R.I.S.E. continues to raise awareness on stigmatized mental health issues


Ellie Jones, staff writer

Mental health continues to become a more prominent issue not only for high schoolers, but all ages regardless of circumstance. High school students have a massive amount of pressure placed on them whether in school, sports, or social aspects. This pressure often causes a lot of stress, anxiety, and even depression. Oxford High’s R.I.S.E. peer to peer mental health organization is working to teach students about identifying and coping with these issues.

R.I.S.E. (reach, inspire, support, and empower) is a student-led mental health organization that aims to educate students on mental health. R.I.S.E. helps students find support and resources to empower themselves when they’re struggling.

R.I.S.E. at Oxford was started by Kakky Brown, who worked at Oxford High as an English teacher until this year. She made Oxford the first high school to introduce this program in the nation and also researched different models for an effective wellness education and settled on the peer to peer model.

“It’s a powerful thing to hear your peers stand up and acknowledge and educate on these things that typically make you feel isolated,” Brown said. “The big message is that you aren’t alone.”

She worked with Meg Hayden, who worked here as a nurse until last year as well. They received recommendations from teachers and looked for students interested to start-up the program in 2017.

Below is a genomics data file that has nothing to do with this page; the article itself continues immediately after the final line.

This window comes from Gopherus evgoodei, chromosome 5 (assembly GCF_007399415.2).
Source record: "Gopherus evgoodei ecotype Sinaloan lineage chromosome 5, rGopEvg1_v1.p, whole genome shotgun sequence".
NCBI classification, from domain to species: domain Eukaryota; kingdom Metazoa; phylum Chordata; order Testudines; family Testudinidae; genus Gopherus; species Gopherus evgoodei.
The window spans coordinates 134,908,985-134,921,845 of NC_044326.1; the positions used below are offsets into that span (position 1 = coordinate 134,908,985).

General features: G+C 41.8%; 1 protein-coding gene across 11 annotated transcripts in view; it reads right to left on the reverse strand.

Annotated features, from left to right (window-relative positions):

“From there, R.I.S.E. took on a life of its own, growing and becoming the support and education students need and want,” Brown said.

Brown and Hayden still do some work for RISE, but they have passed on leadership to Deb Jones, a science teacher at OHS.

“Watching R.I.S.E. from afar now is such a gift,” Brown said. “It’s what we envisioned as far as student led and student centered.”

Jones became the R.I.S.E. leader through Brown and Hayden. She was good friends with them outside of school from teaching and participating in yoga together. They even started a sister club at Lafayette while Jones worked there.

“When I transferred to Oxford, I took over R.I.S.E. when they left,” Jones said.

Jones now provides a space for R.I.S.E.. She oversees meetings and events and does background work for the club.